Those Winter Sundays Robert

HAYDEN (1962) Robert Hayden composed this 14-line elegy at a time when leading African-American artists promoted the notion that African-American poets must portray exclusively their own culture to support the struggle for freedom and equality (see the black arts movement). Rejecting such strictures from colleagues of any color or persuasion, Hayden created poems on various people and topics, despite sharp criticism from those who claimed that he betrayed his race.

"Those Winter Sundays" has been read autobio-graphically as expressing Hayden's conflicting feelings toward his foster father. It ranks high among poems on a child's emotional response to a parent (and can be profitably compared to Theodore roethkes "my papa's waltz" and Sylvia plaths "daddy"). Similar to a double exposure on film, the persona's boyhood routine merges with his perspective as an adult reevaluating his memories.

The speaker describes physical and emotional experience along with temperature changes and concomitant sounds. on Sundays his father makes a fire, cleans his son's Sunday shoes, and only wakes up his family once the rooms have warmed up. But the child gets up reluctantly for fear of "the chronic angers of that house," which represents both the creaky building and the disharmonious family. When the grown-up son remembers his father's work-worn hands, he understands that the Sunday family duties prevented them from healing. In contrast to soft-sounding alliterations on "bl" ("blueblack") and "w" ("weekday weather"), harsher sounds illustrate "the cold splintering, breaking" (emphasis added). The crackling of burning, disintegrating wood in an otherwise quiet home announces warmth, but, to the son, it prefigures the family's "chronic angers," which repeat the percussive k/kr-sounds of previous lines ("clothes," "blueblack cold," "cracked," "ached").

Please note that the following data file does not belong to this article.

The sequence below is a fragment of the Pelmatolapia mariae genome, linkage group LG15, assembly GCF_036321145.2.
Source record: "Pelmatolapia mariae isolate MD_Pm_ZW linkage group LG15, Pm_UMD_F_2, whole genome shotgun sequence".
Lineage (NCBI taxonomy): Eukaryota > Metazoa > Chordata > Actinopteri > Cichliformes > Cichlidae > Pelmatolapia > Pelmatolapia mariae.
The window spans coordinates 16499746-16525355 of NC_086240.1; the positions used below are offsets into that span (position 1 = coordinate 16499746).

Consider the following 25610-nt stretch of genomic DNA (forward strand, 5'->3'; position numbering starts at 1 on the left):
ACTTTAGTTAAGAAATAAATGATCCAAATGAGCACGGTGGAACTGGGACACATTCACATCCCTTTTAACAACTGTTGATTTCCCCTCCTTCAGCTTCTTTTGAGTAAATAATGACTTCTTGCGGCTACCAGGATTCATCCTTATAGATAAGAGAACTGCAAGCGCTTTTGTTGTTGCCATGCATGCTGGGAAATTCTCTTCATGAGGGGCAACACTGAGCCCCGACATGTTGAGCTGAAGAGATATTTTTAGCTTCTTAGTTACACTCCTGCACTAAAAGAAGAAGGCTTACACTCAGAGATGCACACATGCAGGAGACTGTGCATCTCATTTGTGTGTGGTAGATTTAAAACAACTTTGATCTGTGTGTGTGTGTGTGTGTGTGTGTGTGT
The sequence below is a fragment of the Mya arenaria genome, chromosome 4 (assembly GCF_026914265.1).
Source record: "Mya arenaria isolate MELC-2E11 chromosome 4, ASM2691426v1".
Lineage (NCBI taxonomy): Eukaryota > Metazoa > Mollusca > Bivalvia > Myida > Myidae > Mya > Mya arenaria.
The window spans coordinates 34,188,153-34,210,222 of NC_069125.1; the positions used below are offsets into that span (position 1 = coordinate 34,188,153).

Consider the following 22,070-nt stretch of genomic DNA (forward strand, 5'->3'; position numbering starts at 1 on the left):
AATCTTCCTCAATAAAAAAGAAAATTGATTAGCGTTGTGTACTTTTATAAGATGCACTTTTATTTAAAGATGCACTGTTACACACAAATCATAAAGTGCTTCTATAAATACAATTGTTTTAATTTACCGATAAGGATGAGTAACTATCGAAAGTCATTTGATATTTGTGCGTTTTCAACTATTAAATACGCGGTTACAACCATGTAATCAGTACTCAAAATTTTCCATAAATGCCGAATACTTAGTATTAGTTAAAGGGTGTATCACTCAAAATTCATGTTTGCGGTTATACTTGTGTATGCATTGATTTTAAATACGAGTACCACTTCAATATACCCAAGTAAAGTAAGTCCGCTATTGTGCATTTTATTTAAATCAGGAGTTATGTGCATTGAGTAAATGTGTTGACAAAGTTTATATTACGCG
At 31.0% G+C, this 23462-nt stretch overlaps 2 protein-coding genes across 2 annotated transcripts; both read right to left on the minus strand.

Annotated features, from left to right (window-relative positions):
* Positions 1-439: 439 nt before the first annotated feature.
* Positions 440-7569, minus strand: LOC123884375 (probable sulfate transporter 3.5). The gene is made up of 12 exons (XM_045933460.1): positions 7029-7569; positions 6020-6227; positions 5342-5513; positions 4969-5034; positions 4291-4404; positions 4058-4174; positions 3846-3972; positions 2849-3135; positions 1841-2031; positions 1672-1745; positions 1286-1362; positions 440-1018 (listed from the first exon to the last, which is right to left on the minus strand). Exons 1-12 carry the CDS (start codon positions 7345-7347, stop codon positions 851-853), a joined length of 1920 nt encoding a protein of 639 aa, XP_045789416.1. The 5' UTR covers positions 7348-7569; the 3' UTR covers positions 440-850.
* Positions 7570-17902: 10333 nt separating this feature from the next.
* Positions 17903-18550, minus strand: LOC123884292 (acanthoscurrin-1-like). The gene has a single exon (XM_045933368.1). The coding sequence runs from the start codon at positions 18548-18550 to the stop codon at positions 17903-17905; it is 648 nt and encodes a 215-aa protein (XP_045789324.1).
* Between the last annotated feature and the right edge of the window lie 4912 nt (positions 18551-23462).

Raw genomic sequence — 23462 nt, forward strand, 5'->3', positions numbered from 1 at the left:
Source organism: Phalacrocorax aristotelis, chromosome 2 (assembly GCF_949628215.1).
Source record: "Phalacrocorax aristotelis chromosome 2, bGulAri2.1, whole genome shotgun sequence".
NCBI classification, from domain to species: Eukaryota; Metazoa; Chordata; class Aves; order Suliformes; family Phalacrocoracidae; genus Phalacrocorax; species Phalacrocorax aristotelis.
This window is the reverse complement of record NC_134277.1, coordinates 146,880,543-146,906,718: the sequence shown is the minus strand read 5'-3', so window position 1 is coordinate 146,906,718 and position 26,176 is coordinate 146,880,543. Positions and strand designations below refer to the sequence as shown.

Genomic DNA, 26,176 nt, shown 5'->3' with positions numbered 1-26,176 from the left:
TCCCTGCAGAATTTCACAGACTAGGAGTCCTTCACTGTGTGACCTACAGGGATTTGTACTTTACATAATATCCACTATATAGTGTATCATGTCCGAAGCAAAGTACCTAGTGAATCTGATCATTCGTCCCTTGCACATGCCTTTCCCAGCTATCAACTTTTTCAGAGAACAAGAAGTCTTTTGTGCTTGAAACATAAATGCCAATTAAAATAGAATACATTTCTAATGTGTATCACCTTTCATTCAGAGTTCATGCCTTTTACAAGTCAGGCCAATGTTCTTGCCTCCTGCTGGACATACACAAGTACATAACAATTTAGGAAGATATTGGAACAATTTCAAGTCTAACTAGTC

The adult persona illustrates his insights not only through sound patterns, but also by zeroing in on his responsibility. While the ending of the first stanza acknowledges that the family showed no appreciation for the father, the clearly personal narrative second stanza, in which the child awakes and rises, prepares for the third stanza, in which the speaker rebukes himself. As in the final line of the previous stanza, the speaker now uses the present continuous to stress the process, continuity, and current awareness of his ungratefulness for his father's kind deeds. The closing lines express despair at this insensitivity. Regretting his immature behavior, the grown son poetically defines his fathers Sunday sacrifices as "love's austere and lonely offices." While "austere" recalls the child's impression of a seemingly stern and cold father, "lonely" conveys the man's painful understanding of his fathers suffering at his son's indifference. The religious connotations of the final word, offices, elevate the father's devoted service to his family—as depicted throughout the poem—to the level of worship.


Eetrow, Ered M. Robert Hayden. Boston: Twayne, 1984. Hatcher, John. From the Auroral Darkness: The Life and Poetry of Robert Hayden. Oxon, England: George Ronald, 1984.

Nassim Winnie Balestrini

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